|Re: [eigen] conservative resize ...|
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- To: eigen@xxxxxxxxxxxxxxxxxxx
- Subject: Re: [eigen] conservative resize ...
- From: Márton Danóczy <marton78@xxxxxxxxx>
- Date: Fri, 4 Sep 2009 09:42:10 +0200
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I do think there is a use case to init memory with something else than
zero: for cumulative products with 1, for finding maxima with
-infinity, for finding minima with +infinity. And to give an example
for an arbitrary value, let's take repeated (=parallel) integrations
of a stochastic differential equation with the same initial value.
Therefore I prefer Hauke's original API.
2009/9/4 Benoit Jacob <jacob.benoit.1@xxxxxxxxx>:
> In your initial interface, allowing to extend by any arbitrary value,
> I don't think there was much of a use case for extending by a value
> other than zero. So I don't think it's a loss at all, not to have this
> feature. I like your current API,
> void conservativeResize(int rows, int cols, bool init_with_zero = false)
> How about defining a constant like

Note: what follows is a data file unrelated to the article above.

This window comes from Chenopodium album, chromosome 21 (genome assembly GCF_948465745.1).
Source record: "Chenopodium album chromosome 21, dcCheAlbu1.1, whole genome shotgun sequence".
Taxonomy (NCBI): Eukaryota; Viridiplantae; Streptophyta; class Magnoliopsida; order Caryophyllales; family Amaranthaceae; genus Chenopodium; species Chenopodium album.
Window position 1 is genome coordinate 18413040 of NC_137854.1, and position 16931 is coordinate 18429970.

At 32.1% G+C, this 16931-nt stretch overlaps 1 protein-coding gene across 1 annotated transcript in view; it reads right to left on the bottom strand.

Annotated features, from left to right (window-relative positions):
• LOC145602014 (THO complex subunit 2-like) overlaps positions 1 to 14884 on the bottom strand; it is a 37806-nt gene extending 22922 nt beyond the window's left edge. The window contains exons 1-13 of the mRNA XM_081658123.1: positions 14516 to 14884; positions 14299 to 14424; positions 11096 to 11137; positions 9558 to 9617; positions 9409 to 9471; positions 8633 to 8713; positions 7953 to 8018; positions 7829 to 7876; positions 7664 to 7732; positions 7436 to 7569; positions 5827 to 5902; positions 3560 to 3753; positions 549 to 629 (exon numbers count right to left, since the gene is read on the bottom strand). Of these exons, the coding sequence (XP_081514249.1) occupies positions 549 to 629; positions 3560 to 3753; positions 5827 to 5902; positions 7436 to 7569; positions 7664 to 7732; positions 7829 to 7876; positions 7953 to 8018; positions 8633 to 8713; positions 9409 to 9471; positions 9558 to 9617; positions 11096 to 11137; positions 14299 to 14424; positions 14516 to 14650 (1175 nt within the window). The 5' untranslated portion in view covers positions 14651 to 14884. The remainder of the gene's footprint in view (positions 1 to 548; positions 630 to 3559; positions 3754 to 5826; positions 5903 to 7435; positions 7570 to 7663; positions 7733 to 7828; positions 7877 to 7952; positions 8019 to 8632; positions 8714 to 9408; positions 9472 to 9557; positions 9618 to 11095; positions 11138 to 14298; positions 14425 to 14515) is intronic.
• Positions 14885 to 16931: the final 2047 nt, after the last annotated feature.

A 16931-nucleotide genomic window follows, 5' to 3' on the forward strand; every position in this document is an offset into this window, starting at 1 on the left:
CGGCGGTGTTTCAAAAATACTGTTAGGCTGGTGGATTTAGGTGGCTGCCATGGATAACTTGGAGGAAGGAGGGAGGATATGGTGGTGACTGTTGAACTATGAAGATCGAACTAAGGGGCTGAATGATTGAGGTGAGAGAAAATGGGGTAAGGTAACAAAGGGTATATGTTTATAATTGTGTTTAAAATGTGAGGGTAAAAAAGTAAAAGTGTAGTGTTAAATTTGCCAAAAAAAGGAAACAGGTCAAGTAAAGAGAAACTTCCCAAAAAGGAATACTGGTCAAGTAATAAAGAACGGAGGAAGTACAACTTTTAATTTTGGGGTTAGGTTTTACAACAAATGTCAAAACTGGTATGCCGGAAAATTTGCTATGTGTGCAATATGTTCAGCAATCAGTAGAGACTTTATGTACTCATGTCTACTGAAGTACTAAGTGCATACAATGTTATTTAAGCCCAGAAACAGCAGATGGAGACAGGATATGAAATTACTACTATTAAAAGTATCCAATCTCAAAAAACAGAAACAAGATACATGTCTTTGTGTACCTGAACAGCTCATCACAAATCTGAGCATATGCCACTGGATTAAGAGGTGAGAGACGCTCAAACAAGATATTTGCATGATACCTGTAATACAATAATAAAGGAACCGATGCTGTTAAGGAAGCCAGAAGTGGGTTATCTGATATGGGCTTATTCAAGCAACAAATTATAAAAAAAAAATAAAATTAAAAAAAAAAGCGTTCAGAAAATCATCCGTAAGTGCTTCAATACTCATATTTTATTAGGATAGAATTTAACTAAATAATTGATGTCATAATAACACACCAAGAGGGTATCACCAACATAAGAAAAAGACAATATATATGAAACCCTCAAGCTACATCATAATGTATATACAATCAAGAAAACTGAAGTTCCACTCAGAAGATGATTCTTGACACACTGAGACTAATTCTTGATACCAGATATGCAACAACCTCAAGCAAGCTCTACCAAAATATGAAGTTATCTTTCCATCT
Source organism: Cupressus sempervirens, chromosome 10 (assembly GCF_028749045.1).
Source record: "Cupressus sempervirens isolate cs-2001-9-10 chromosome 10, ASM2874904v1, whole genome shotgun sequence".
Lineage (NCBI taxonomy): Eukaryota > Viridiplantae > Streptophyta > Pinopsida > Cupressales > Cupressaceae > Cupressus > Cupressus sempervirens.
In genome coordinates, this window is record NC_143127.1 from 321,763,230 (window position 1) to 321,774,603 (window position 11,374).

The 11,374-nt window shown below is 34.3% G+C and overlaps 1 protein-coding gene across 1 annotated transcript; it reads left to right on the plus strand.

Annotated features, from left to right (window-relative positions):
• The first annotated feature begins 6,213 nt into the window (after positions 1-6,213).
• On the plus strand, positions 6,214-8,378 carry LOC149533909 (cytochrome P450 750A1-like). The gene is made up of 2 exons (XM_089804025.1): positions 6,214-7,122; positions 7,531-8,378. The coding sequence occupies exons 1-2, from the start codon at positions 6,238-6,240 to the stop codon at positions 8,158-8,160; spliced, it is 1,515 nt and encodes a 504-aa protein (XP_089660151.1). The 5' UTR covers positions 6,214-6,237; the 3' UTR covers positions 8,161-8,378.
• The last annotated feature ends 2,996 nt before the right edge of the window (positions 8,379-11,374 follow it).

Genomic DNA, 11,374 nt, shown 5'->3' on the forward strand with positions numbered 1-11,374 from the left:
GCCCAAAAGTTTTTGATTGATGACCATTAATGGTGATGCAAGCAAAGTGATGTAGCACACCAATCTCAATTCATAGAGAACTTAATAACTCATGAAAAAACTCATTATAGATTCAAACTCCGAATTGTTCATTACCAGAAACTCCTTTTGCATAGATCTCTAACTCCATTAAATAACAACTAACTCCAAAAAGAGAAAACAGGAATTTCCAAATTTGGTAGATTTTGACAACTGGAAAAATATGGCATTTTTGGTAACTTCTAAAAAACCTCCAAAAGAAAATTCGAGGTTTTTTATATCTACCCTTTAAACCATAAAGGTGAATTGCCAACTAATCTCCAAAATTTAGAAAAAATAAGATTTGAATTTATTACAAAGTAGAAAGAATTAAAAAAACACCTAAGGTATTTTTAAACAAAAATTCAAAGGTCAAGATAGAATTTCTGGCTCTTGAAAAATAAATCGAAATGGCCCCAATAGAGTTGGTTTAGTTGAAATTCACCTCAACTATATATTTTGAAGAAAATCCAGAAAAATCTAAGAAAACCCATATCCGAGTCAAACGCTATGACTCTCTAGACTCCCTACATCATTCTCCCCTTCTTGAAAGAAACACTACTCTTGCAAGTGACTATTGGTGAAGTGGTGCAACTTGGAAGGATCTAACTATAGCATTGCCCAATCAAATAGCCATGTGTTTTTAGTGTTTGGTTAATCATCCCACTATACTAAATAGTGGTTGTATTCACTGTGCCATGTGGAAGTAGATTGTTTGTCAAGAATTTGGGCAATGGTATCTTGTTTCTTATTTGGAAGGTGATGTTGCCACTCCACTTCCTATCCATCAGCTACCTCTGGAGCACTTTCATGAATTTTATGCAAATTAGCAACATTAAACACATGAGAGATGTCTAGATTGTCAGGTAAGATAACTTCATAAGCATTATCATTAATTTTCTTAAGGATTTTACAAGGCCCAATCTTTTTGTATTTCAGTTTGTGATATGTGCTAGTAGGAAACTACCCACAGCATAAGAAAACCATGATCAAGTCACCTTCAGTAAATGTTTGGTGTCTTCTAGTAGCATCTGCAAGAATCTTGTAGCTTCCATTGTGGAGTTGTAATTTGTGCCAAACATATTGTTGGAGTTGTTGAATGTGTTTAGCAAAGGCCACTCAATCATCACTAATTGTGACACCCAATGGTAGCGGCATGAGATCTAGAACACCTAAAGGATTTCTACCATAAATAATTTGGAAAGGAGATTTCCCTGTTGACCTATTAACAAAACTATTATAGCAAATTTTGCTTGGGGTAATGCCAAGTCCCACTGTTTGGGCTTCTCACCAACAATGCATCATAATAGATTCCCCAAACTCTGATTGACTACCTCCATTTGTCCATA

> const bool ExtendByZero = true;
> so that the user's code looks more explicit?
> Also, I don't know if the performance difference matters here, but if
> you want to get rid of the "if" you can always do a trick like
> NoChange_t. The drawback though is that it means even more overloads
> of conservativeResize.
> 2009/9/3 Hauke Heibel <hauke.heibel@xxxxxxxxxxxxxx>:
>> just a short question regarding my recent commit for conservative
>> resizing. I added an option to allow the user to set the part by which
>> a matrix might be extended to zero - currently via a boolean.
>> Initially I wanted to offer the ability to pass the scalar value
>> explicity which lead to problems, in particular for integer matrices.
>> My initial intended interface was somethink like:
>> void conservativeResize(int,int) // matrices with uninitialized memory
>> void conservativeResize(int,int,Scalar value) // matrices with new
>> memory set to value
>> void conservativeResize(int) // vectors with uninitialized memory
>> void conservativeResize(int,Scalar value) // vectors with new memory set to zero
>> Here, the last and first definitions obviously clash when Scalar is int.
>> Do you have any proposal how to circumvent this problem. Do we need
>> the uninitialized version at all for conservativeResizing? Any use
>> case for this?
>> - Hauke